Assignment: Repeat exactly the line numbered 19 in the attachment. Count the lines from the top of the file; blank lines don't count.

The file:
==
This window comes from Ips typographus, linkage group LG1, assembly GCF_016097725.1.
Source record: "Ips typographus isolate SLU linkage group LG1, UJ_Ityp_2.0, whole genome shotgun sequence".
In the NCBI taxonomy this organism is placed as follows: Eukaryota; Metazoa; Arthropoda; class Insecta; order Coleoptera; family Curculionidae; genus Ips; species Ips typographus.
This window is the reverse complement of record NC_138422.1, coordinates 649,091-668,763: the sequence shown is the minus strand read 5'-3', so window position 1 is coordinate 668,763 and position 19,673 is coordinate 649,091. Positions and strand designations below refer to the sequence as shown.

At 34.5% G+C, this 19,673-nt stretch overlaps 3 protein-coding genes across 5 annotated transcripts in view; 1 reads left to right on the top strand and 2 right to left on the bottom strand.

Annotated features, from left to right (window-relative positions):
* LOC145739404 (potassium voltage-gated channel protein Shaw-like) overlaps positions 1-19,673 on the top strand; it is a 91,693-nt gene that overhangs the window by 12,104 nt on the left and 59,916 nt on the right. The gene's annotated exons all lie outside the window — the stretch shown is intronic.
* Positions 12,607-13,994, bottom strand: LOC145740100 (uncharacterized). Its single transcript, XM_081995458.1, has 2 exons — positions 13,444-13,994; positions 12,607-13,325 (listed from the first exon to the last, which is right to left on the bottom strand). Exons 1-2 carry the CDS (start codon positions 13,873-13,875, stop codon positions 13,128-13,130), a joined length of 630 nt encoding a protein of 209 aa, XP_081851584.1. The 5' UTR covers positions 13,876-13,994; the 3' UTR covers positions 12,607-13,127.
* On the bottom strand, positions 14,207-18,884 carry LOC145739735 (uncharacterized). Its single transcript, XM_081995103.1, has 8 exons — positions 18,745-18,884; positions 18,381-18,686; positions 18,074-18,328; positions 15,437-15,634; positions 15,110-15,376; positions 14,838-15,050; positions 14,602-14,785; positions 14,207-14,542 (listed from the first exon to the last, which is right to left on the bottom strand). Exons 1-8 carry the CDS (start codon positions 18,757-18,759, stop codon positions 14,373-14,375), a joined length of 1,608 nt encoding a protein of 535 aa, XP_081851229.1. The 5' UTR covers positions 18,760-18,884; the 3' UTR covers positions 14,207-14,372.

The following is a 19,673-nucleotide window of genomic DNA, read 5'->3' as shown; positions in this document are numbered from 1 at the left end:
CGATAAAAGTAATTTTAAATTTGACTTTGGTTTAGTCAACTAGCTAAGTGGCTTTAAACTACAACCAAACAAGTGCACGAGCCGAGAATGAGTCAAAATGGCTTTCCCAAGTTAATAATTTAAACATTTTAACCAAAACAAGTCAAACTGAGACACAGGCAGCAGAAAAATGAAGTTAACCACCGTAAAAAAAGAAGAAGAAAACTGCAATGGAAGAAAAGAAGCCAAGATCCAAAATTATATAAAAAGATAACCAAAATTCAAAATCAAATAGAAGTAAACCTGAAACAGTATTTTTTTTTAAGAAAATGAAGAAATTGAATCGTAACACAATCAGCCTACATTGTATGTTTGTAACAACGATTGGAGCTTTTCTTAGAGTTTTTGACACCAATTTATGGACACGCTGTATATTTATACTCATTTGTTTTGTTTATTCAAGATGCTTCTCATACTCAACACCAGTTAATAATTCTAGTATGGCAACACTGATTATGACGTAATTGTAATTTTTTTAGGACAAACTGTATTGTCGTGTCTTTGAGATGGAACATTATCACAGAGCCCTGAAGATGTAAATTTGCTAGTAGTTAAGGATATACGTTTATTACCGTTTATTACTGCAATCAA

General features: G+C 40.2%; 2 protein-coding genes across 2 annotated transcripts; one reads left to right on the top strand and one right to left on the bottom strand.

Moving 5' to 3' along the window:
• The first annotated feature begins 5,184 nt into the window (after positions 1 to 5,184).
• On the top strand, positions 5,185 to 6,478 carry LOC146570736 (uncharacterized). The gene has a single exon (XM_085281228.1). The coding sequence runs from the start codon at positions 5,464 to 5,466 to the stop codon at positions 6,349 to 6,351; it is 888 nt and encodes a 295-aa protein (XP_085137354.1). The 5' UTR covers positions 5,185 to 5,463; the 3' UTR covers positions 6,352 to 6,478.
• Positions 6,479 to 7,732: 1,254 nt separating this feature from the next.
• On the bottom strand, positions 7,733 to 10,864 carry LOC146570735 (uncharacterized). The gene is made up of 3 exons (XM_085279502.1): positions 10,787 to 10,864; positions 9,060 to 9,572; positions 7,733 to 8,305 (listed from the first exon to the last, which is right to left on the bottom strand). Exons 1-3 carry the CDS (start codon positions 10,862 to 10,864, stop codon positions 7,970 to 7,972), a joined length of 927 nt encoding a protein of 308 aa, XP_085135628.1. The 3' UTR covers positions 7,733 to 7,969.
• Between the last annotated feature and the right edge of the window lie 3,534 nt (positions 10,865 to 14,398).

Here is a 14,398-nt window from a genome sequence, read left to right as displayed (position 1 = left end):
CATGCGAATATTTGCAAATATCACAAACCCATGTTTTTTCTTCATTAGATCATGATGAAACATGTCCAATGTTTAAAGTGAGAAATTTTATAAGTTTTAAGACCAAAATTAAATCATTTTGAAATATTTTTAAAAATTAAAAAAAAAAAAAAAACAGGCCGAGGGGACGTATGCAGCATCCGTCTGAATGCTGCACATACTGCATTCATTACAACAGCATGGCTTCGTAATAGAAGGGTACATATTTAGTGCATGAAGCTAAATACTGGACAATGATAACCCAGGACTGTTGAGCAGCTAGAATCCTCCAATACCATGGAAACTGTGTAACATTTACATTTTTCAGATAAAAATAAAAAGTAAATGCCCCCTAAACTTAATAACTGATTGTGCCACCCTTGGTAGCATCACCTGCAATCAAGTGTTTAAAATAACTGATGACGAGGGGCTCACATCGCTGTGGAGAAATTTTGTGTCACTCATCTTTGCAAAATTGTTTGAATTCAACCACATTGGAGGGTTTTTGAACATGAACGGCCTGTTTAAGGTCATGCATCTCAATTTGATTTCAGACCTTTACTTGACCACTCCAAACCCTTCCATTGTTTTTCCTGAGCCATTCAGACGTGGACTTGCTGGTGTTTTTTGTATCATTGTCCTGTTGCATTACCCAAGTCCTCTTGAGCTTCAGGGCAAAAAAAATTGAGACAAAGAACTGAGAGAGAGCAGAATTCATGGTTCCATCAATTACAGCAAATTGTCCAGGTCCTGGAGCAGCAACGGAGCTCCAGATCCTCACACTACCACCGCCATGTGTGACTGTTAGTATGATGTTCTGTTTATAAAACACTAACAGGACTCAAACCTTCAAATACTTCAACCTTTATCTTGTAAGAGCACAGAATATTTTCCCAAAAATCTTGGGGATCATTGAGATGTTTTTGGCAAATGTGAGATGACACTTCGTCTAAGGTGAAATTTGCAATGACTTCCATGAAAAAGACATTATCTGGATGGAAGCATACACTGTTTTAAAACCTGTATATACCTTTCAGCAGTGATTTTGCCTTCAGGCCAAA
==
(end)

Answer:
Here is a 14,398-nt window from a genome sequence, read left to right as displayed (position 1 = left end):